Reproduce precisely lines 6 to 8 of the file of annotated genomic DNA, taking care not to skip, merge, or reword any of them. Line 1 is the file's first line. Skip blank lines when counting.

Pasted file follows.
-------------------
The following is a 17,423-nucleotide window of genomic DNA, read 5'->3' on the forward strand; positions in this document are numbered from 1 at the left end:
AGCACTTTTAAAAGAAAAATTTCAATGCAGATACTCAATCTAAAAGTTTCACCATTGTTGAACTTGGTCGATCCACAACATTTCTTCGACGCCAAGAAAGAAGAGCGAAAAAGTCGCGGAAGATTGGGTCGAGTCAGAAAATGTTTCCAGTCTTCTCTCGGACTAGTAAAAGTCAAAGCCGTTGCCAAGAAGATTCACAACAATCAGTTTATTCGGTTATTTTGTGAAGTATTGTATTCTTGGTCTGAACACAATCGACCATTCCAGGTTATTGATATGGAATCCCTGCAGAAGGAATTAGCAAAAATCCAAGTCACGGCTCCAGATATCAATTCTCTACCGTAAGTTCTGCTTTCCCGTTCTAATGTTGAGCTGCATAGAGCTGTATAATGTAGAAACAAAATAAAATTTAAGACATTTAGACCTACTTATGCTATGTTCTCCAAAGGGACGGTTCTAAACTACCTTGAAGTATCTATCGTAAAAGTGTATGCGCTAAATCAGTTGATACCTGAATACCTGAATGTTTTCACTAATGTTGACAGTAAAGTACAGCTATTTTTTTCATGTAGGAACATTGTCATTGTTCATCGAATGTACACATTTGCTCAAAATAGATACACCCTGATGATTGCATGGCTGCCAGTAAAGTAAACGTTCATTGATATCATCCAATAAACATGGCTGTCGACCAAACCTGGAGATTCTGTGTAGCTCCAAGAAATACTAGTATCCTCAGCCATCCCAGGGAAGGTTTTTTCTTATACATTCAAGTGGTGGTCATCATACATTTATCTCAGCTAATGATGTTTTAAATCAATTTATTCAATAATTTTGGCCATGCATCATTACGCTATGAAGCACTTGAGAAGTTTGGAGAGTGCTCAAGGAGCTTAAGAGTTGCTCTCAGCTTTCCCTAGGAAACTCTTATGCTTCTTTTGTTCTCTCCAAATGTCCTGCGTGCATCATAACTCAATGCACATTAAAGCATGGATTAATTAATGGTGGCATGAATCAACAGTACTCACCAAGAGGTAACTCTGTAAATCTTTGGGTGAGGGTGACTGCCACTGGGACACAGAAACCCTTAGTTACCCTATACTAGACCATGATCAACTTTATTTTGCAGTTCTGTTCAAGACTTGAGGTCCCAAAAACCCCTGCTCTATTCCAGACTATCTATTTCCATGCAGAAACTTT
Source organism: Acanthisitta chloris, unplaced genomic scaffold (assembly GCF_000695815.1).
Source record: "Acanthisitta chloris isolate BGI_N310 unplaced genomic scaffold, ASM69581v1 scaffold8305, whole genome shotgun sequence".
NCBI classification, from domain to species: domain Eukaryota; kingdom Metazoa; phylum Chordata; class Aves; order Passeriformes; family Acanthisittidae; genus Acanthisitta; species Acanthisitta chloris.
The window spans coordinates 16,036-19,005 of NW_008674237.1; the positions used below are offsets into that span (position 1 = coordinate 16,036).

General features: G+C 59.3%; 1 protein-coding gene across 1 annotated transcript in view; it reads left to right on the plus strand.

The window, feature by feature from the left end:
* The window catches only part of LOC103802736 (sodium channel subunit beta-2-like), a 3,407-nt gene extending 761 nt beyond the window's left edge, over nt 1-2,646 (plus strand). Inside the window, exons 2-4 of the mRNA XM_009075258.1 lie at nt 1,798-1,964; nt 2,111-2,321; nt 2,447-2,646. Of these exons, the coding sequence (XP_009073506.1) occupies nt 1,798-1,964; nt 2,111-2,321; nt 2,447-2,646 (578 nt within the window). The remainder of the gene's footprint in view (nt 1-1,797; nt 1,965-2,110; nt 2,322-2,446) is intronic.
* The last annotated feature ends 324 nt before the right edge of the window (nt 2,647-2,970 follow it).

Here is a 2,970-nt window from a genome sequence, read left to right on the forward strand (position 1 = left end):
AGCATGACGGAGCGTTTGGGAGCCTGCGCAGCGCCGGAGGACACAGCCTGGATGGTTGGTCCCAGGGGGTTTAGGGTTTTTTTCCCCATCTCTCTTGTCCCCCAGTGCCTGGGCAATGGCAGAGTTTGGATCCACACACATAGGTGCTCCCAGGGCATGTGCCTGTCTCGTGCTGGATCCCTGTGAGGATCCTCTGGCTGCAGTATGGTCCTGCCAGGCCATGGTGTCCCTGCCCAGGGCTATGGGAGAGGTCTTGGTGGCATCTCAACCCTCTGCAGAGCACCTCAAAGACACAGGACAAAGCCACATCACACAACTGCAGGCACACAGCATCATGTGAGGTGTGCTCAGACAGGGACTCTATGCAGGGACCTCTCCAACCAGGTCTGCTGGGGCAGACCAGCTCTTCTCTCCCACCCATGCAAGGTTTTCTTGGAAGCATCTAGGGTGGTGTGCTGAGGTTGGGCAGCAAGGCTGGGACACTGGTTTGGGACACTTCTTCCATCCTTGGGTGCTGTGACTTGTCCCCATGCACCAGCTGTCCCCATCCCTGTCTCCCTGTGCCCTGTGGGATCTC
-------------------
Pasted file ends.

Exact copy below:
The window spans coordinates 16,036-19,005 of NW_008674237.1; the positions used below are offsets into that span (position 1 = coordinate 16,036).

General features: G+C 59.3%; 1 protein-coding gene across 1 annotated transcript in view; it reads left to right on the plus strand.

The window, feature by feature from the left end: